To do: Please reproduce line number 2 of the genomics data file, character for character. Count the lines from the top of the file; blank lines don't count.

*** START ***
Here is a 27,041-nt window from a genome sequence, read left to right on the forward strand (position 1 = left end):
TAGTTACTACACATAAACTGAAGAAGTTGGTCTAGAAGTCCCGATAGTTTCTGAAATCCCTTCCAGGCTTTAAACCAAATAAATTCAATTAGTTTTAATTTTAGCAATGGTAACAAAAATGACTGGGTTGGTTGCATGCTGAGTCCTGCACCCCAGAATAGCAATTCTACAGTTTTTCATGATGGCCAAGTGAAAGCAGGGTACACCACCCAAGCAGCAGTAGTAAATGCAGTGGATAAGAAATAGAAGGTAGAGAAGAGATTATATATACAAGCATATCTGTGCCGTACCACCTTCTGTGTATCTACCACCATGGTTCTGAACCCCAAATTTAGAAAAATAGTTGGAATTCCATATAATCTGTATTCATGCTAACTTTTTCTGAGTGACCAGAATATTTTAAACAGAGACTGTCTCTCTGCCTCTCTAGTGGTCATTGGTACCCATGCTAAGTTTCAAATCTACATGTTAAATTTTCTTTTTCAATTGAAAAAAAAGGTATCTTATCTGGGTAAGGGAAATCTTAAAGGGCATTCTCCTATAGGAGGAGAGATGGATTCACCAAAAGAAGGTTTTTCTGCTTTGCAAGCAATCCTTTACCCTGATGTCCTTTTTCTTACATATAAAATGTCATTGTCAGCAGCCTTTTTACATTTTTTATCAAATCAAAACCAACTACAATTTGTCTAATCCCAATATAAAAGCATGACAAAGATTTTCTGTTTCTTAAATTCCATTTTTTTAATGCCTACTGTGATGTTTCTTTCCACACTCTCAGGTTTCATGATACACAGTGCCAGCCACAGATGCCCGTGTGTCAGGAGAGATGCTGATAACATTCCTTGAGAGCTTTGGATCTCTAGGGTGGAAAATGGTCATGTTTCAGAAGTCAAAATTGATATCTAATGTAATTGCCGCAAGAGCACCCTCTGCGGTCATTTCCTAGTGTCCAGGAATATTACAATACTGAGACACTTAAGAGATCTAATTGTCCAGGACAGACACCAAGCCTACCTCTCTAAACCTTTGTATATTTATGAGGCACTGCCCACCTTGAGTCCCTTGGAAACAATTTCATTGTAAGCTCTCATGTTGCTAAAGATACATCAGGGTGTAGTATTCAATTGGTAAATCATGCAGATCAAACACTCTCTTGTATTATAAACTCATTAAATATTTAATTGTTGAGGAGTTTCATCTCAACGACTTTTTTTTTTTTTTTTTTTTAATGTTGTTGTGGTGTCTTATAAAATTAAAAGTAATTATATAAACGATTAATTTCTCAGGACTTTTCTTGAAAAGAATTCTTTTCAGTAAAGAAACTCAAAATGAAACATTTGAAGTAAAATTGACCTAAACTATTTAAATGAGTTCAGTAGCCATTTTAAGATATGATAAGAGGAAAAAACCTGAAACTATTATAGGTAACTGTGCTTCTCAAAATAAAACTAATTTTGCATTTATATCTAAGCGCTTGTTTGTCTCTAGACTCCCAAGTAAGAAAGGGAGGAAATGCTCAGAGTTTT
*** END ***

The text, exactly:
TAGTTACTACACATAAACTGAAGAAGTTGGTCTAGAAGTCCCGATAGTTTCTGAAATCCCTTCCAGGCTTTAAACCAAATAAATTCAATTAGTTTTAATTTTAGCAATGGTAACAAAAATGACTGGGTTGGTTGCATGCTGAGTCCTGCACCCCAGAATAGCAATTCTACAGTTTTTCATGATGGCCAAGTGAAAGCAGGGTACACCACCCAAGCAGCAGTAGTAAATGCAGTGGATAAGAAATAGAAGGTAGAGAAGAGATTATATATACAAGCATATCTGTGCCGTACCACCTTCTGTGTATCTACCACCATGGTTCTGAACCCCAAATTTAGAAAAATAGTTGGAATTCCATATAATCTGTATTCATGCTAACTTTTTCTGAGTGACCAGAATATTTTAAACAGAGACTGTCTCTCTGCCTCTCTAGTGGTCATTGGTACCCATGCTAAGTTTCAAATCTACATGTTAAATTTTCTTTTTCAATTGAAAAAAAAGGTATCTTATCTGGGTAAGGGAAATCTTAAAGGGCATTCTCCTATAGGAGGAGAGATGGATTCACCAAAAGAAGGTTTTTCTGCTTTGCAAGCAATCCTTTACCCTGATGTCCTTTTTCTTACATATAAAATGTCATTGTCAGCAGCCTTTTTACATTTTTTATCAAATCAAAACCAACTACAATTTGTCTAATCCCAATATAAAAGCATGACAAAGATTTTCTGTTTCTTAAATTCCATTTTTTTAATGCCTACTGTGATGTTTCTTTCCACACTCTCAGGTTTCATGATACACAGTGCCAGCCACAGATGCCCGTGTGTCAGGAGAGATGCTGATAACATTCCTTGAGAGCTTTGGATCTCTAGGGTGGAAAATGGTCATGTTTCAGAAGTCAAAATTGATATCTAATGTAATTGCCGCAAGAGCACCCTCTGCGGTCATTTCCTAGTGTCCAGGAATATTACAATACTGAGACACTTAAGAGATCTAATTGTCCAGGACAGACACCAAGCCTACCTCTCTAAACCTTTGTATATTTATGAGGCACTGCCCACCTTGAGTCCCTTGGAAACAATTTCATTGTAAGCTCTCATGTTGCTAAAGATACATCAGGGTGTAGTATTCAATTGGTAAATCATGCAGATCAAACACTCTCTTGTATTATAAACTCATTAAATATTTAATTGTTGAGGAGTTTCATCTCAACGACTTTTTTTTTTTTTTTTTTTTAATGTTGTTGTGGTGTCTTATAAAATTAAAAGTAATTATATAAACGATTAATTTCTCAGGACTTTTCTTGAAAAGAATTCTTTTCAGTAAAGAAACTCAAAATGAAACATTTGAAGTAAAATTGACCTAAACTATTTAAATGAGTTCAGTAGCCATTTTAAGATATGATAAGAGGAAAAAACCTGAAACTATTATAGGTAACTGTGCTTCTCAAAATAAAACTAATTTTGCATTTATATCTAAGCGCTTGTTTGTCTCTAGACTCCCAAGTAAGAAAGGGAGGAAATGCTCAGAGTTTT